• Public-private partnerships across sub-Saharan Africa have experienced mixed success. While the legal agreements are valid and water service is occurring with better results than it would have in a purely public setting, local governments and utilities rarely have the technical and legal expertise to negotiate effectively with the private sector.

Options for DFID

DFID has an opportunity to play an important role in helping to unlock financial flows to cities for urban infrastructure. To this end specific areas and opportunities for DFID programming include:

  • Articulating the relationship between urban productivity and water security by working with partner governments in Africa to highlight the financial implications of water shortages on the private sector. This assistance should help cities to model the impact of changes in the quantity or predictability of their water resources in terms of GDP, tax revenue, and employment as a means of using data to help drive decision making.
  • Addressing water affordability by helping local governments and utilities develop a deeper understanding of how to design, implement and communicate cost-reflective tariffs to end users. Through this work, entities responsible for water provision can model and explain the justification for higher tariffs to consumers, matching capital improvements to increases in costs.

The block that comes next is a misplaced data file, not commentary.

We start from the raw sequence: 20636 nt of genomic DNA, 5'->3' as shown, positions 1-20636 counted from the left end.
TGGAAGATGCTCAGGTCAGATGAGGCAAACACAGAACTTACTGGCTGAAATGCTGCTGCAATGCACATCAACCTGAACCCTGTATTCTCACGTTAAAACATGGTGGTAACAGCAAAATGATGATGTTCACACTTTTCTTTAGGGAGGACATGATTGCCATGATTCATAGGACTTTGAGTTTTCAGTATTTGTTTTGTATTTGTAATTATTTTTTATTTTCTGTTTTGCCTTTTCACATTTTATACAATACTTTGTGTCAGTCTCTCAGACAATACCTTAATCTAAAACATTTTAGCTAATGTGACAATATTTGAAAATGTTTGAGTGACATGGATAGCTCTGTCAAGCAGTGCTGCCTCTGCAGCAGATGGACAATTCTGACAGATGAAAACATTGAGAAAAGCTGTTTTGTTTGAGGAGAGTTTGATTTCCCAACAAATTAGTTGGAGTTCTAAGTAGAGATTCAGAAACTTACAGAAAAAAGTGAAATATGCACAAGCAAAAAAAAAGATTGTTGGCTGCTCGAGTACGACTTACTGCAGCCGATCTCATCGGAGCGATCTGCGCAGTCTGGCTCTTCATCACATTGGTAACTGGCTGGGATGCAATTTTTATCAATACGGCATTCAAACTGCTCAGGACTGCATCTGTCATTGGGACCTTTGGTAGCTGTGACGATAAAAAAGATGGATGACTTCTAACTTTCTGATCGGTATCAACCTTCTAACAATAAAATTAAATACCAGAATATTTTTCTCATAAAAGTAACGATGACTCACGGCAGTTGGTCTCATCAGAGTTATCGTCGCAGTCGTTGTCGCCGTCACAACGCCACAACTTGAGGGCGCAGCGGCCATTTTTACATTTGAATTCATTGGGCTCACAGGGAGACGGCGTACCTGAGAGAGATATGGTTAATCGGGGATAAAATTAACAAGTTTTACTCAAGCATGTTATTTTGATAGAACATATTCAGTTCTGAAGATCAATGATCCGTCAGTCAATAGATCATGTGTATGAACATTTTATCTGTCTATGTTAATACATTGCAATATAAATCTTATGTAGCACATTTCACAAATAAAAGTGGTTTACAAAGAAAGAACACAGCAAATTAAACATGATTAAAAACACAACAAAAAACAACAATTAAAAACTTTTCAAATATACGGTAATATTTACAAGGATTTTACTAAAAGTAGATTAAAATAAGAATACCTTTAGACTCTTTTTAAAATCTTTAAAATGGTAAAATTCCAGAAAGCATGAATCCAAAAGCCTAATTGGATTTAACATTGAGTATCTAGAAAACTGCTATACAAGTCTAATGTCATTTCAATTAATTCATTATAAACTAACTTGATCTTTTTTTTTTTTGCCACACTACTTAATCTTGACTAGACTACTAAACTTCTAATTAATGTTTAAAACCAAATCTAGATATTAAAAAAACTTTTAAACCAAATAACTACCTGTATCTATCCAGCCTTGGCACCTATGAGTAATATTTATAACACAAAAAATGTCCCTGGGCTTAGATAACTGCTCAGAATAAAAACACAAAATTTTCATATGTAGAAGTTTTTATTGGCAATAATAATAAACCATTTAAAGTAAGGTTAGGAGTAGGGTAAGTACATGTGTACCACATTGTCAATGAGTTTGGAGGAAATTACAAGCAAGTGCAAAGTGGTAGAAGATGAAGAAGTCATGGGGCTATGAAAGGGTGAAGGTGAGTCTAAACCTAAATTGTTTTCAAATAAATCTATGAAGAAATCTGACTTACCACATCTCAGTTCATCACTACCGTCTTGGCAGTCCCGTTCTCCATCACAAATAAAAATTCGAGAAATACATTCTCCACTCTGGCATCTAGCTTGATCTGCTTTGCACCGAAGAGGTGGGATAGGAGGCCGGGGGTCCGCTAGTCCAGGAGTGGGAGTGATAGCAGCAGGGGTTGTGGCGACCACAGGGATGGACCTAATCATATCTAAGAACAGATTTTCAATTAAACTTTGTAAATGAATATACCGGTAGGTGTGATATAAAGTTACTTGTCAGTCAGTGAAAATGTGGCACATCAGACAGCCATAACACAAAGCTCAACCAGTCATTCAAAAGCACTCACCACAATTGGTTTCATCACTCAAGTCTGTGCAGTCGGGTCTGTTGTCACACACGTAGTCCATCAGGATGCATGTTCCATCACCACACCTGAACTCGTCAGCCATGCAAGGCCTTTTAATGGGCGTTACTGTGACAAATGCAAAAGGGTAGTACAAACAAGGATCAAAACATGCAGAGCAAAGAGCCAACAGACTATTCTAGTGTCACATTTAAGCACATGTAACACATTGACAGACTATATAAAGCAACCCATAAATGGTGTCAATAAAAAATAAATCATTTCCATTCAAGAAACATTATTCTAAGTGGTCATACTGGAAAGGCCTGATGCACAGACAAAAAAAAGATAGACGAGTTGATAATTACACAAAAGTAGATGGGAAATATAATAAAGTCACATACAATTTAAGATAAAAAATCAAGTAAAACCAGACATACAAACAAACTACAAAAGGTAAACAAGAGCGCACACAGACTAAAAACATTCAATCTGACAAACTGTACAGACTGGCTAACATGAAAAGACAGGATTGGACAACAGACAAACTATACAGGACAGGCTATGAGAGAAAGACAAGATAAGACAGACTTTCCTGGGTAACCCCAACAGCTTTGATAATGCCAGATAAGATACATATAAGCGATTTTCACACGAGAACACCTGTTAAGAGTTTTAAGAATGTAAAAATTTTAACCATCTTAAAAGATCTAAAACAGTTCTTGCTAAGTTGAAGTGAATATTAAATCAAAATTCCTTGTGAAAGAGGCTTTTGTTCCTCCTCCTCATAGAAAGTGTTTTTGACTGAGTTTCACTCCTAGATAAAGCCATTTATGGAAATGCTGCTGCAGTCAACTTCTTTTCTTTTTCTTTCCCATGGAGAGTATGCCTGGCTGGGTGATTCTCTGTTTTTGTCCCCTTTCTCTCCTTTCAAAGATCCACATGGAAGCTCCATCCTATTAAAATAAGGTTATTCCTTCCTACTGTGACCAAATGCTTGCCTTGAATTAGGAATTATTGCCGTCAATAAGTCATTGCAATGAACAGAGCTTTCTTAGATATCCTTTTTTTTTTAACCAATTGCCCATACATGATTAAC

• Providing long-term embedded technical assistance to municipalities/utilities that enables them to demonstrate their financial readiness/creditworthiness to potential lenders/investors. Such support should help municipalities and utilities to reduce their levels of non-revenue water, both as a signal of strong management and as a means to diminish any waste in their usage of upstream water supply.
  • Working with CDC, the Private Infrastructure Development Group and multilateral development banks to provide transaction advisory services to project sponsors (whether municipalities or utilities). Those services should identify the most appropriate type of instrument for raising financing and subsequently assist municipalities in the negotiation process.

[1] Browder, G. et al. (2019) Integrating Green and Gray: Creating Next Generation Infrastructure. WB and WRI.

[2] Water Resilient Cities Conference, July 2018, Durban, South Africa. Presented by Helen Davies, Chief Director: Green Economy, Western Cape Department of Economic Development and Tourism.